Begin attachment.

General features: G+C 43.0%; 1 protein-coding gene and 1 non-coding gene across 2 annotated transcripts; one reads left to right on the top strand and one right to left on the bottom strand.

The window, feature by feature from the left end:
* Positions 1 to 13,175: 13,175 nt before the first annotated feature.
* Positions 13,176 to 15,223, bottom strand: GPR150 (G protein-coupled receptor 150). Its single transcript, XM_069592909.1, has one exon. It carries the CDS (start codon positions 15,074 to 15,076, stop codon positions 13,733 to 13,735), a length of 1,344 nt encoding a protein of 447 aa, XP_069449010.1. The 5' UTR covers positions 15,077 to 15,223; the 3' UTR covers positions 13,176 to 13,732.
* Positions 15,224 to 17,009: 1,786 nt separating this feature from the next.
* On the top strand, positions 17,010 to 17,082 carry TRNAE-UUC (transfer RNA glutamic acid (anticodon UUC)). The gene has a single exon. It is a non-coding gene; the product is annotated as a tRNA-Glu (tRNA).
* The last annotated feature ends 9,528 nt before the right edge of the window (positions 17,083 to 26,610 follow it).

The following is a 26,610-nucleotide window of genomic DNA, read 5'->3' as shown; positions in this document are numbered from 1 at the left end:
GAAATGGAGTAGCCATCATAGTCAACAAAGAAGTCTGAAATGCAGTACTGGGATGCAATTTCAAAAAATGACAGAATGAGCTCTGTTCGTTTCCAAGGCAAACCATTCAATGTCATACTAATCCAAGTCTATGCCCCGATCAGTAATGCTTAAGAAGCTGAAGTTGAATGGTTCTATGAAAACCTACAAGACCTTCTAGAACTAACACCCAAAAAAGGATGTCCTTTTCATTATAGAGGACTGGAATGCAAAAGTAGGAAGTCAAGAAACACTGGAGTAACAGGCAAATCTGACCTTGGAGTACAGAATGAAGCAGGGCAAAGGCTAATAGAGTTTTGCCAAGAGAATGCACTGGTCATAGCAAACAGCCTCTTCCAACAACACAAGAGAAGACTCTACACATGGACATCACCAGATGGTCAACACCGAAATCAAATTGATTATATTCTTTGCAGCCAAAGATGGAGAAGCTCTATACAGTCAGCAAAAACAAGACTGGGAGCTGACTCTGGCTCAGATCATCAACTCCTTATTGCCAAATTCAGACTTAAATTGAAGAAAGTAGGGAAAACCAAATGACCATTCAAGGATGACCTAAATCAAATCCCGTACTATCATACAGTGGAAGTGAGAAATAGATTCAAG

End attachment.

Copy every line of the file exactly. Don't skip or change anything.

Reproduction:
General features: G+C 43.0%; 1 protein-coding gene and 1 non-coding gene across 2 annotated transcripts; one reads left to right on the top strand and one right to left on the bottom strand.

The window, feature by feature from the left end:
* Positions 1 to 13,175: 13,175 nt before the first annotated feature.
* Positions 13,176 to 15,223, bottom strand: GPR150 (G protein-coupled receptor 150). Its single transcript, XM_069592909.1, has one exon. It carries the CDS (start codon positions 15,074 to 15,076, stop codon positions 13,733 to 13,735), a length of 1,344 nt encoding a protein of 447 aa, XP_069449010.1. The 5' UTR covers positions 15,077 to 15,223; the 3' UTR covers positions 13,176 to 13,732.
* Positions 15,224 to 17,009: 1,786 nt separating this feature from the next.
* On the top strand, positions 17,010 to 17,082 carry TRNAE-UUC (transfer RNA glutamic acid (anticodon UUC)). The gene has a single exon. It is a non-coding gene; the product is annotated as a tRNA-Glu (tRNA).
* The last annotated feature ends 9,528 nt before the right edge of the window (positions 17,083 to 26,610 follow it).

The following is a 26,610-nucleotide window of genomic DNA, read 5'->3' as shown; positions in this document are numbered from 1 at the left end:
GAAATGGAGTAGCCATCATAGTCAACAAAGAAGTCTGAAATGCAGTACTGGGATGCAATTTCAAAAAATGACAGAATGAGCTCTGTTCGTTTCCAAGGCAAACCATTCAATGTCATACTAATCCAAGTCTATGCCCCGATCAGTAATGCTTAAGAAGCTGAAGTTGAATGGTTCTATGAAAACCTACAAGACCTTCTAGAACTAACACCCAAAAAAGGATGTCCTTTTCATTATAGAGGACTGGAATGCAAAAGTAGGAAGTCAAGAAACACTGGAGTAACAGGCAAATCTGACCTTGGAGTACAGAATGAAGCAGGGCAAAGGCTAATAGAGTTTTGCCAAGAGAATGCACTGGTCATAGCAAACAGCCTCTTCCAACAACACAAGAGAAGACTCTACACATGGACATCACCAGATGGTCAACACCGAAATCAAATTGATTATATTCTTTGCAGCCAAAGATGGAGAAGCTCTATACAGTCAGCAAAAACAAGACTGGGAGCTGACTCTGGCTCAGATCATCAACTCCTTATTGCCAAATTCAGACTTAAATTGAAGAAAGTAGGGAAAACCAAATGACCATTCAAGGATGACCTAAATCAAATCCCGTACTATCATACAGTGGAAGTGAGAAATAGATTCAAG